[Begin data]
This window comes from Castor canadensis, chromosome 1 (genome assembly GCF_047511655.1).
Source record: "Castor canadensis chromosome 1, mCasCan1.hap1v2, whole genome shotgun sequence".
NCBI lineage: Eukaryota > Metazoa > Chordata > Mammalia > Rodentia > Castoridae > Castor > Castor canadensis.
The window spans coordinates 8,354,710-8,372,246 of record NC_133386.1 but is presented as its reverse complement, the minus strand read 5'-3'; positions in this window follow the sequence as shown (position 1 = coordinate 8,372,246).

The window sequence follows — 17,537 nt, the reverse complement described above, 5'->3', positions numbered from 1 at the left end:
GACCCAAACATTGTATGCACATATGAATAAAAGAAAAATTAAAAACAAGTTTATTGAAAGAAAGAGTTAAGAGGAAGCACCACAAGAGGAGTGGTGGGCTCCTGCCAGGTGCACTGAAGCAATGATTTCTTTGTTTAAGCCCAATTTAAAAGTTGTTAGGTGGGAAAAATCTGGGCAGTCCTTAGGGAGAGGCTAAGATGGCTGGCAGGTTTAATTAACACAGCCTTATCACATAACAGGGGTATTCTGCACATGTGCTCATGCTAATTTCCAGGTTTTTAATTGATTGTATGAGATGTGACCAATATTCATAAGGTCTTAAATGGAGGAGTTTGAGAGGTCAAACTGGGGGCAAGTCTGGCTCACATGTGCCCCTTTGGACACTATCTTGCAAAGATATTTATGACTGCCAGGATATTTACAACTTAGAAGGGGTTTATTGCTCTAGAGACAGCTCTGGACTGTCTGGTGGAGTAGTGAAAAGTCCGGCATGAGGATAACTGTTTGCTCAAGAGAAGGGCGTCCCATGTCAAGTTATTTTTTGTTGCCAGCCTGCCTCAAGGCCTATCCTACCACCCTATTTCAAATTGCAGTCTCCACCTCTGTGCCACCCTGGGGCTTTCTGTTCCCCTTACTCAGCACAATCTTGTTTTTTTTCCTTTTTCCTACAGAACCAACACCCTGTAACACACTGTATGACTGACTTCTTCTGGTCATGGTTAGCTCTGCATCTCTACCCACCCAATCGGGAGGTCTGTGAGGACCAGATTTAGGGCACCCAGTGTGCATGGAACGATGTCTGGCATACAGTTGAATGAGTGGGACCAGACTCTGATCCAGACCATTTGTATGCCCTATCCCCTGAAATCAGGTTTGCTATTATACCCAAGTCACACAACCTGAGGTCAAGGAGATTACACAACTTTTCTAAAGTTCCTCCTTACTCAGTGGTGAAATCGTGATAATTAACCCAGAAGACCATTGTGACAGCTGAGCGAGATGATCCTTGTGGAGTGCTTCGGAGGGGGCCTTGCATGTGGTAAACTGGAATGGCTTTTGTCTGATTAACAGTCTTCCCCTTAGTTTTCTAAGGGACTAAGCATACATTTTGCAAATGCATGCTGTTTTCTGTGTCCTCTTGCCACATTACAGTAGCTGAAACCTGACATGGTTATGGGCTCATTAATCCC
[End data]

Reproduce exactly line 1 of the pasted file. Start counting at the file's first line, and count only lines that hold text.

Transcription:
This window comes from Castor canadensis, chromosome 1 (genome assembly GCF_047511655.1).